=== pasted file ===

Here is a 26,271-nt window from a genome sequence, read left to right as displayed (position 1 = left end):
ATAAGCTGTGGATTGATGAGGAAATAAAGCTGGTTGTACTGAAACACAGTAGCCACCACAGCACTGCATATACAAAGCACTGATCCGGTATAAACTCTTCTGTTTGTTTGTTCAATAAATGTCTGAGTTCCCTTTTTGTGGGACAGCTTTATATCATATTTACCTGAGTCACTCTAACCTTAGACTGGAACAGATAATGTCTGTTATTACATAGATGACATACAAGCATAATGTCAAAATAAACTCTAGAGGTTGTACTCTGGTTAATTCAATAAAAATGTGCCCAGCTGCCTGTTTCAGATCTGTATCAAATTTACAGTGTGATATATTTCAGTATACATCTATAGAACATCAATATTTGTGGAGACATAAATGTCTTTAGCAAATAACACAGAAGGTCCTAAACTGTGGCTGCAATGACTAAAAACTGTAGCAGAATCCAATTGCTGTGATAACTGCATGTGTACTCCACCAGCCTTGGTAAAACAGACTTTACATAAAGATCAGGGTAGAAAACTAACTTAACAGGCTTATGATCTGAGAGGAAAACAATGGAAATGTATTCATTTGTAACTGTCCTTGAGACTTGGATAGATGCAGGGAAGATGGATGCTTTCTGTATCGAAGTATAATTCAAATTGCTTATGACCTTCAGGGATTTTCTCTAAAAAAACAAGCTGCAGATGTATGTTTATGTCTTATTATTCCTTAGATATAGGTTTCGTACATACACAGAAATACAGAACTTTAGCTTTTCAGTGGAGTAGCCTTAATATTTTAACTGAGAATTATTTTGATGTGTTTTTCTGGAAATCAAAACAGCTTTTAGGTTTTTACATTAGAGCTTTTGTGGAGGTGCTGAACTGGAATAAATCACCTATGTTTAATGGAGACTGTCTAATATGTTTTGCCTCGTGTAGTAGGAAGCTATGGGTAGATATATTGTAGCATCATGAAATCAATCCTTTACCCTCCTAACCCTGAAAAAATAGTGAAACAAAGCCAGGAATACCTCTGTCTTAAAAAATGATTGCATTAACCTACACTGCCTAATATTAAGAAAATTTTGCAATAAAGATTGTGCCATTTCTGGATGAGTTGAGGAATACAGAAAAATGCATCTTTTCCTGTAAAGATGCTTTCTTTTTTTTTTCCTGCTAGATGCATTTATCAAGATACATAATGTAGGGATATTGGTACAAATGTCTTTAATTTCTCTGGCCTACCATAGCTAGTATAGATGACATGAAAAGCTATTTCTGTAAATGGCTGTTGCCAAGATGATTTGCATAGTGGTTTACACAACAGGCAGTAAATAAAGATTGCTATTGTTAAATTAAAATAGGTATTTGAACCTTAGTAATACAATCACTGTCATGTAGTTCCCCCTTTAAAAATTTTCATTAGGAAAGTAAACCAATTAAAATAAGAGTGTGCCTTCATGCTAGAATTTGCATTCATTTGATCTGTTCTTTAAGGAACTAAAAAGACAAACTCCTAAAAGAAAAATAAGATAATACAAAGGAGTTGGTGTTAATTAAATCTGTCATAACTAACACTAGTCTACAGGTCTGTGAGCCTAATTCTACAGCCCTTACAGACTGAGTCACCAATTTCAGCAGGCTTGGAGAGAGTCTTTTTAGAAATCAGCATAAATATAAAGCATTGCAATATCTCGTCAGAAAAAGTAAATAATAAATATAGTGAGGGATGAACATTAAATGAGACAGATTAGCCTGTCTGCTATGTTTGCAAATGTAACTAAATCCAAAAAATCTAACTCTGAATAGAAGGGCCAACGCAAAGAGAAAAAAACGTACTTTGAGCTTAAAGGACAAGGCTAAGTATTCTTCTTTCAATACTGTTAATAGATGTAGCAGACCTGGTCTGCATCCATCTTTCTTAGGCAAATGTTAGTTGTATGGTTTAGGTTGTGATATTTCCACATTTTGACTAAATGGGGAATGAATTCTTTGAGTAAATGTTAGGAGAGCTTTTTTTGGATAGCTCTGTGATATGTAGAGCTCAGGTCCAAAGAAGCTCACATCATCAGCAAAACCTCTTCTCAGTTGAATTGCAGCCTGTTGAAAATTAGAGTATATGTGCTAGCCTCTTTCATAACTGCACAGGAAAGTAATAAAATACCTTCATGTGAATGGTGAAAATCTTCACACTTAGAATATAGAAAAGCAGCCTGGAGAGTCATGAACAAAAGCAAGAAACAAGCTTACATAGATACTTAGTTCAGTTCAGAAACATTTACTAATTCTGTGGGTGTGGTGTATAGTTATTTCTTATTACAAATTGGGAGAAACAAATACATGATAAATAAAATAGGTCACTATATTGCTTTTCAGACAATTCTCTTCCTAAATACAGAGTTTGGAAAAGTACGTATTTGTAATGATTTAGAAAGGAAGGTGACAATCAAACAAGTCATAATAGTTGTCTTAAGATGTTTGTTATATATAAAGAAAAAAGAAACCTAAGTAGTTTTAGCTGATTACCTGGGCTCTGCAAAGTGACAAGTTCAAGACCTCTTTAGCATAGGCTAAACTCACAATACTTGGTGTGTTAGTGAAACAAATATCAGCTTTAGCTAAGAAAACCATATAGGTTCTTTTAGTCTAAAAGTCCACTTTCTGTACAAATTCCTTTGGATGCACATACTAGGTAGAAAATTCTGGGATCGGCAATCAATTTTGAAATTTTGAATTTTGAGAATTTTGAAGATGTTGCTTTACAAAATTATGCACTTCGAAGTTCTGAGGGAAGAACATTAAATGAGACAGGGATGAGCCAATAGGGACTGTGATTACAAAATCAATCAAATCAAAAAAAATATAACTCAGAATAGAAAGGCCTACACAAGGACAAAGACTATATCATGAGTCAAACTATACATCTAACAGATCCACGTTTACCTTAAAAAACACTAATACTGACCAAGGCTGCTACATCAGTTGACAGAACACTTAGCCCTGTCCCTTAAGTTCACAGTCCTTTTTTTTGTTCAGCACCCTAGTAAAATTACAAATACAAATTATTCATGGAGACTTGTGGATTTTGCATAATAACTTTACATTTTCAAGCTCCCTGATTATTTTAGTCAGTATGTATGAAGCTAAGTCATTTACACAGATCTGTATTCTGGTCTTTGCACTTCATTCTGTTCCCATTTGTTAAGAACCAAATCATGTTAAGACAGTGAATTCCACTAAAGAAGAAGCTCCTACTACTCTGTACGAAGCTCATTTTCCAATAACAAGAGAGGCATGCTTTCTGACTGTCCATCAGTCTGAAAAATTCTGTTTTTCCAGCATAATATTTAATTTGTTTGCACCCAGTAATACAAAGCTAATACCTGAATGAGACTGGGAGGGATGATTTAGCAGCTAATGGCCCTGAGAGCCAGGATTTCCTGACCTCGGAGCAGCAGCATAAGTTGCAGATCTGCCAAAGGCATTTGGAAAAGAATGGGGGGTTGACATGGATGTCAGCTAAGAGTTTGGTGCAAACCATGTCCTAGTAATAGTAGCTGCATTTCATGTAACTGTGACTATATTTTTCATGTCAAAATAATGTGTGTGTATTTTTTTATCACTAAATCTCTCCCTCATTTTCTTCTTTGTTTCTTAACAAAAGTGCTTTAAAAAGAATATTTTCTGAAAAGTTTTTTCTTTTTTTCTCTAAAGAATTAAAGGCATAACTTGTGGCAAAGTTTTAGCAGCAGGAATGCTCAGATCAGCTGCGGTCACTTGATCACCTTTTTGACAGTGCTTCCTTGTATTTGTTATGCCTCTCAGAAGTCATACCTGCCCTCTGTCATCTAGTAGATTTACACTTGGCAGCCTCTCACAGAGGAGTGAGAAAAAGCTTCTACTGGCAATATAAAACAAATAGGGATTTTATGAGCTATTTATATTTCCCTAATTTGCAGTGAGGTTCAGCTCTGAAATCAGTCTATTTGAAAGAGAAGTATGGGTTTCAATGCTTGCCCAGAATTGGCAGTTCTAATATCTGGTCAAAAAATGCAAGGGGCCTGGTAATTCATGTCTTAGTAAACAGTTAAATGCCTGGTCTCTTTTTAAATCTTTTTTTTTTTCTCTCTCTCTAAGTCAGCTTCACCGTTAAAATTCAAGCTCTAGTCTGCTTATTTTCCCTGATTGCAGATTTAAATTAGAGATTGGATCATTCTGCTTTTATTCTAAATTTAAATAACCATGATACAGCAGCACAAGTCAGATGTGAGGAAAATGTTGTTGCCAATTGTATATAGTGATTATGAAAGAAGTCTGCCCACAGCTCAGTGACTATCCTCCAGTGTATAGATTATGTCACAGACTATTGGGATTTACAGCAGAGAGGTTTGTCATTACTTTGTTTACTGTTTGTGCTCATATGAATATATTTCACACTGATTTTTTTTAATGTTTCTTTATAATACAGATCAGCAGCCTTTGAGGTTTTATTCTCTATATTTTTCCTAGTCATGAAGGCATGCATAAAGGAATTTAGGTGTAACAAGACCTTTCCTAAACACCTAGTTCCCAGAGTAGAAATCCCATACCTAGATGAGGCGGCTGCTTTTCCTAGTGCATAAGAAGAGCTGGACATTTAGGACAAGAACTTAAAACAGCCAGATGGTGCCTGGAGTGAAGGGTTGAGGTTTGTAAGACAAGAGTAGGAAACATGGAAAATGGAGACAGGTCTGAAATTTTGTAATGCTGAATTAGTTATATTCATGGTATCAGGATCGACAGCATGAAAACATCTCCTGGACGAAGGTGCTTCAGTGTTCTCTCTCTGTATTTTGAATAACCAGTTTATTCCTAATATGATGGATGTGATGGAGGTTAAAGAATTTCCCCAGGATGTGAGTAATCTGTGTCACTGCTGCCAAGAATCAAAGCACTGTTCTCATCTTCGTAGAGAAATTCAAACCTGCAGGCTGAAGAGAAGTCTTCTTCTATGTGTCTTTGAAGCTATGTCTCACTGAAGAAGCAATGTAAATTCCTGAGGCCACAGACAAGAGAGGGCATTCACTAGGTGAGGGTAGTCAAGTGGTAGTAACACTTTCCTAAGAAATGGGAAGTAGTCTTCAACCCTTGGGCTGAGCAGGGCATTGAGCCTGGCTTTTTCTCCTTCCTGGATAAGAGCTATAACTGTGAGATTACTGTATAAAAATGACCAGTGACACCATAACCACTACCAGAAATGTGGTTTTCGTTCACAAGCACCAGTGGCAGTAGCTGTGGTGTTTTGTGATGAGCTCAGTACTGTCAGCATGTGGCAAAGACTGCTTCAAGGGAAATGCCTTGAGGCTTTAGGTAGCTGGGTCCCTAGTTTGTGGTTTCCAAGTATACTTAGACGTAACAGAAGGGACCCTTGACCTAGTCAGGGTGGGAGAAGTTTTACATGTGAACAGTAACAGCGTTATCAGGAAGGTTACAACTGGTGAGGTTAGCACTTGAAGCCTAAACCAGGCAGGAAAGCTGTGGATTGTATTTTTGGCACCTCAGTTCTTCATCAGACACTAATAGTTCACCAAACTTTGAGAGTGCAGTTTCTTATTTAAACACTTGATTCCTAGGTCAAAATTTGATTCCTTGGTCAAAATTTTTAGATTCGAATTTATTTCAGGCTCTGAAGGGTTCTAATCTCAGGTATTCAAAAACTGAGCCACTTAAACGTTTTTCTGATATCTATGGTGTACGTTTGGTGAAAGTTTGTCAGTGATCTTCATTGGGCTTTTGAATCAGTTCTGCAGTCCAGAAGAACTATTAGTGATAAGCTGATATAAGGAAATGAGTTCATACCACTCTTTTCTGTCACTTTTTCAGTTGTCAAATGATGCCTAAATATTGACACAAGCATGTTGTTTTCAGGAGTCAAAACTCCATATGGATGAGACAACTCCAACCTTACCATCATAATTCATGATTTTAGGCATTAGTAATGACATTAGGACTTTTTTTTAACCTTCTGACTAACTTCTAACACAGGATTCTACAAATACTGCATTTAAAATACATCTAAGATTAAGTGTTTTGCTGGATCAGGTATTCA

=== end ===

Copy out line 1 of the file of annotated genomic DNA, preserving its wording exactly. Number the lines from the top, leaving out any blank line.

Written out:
Here is a 26,271-nt window from a genome sequence, read left to right as displayed (position 1 = left end):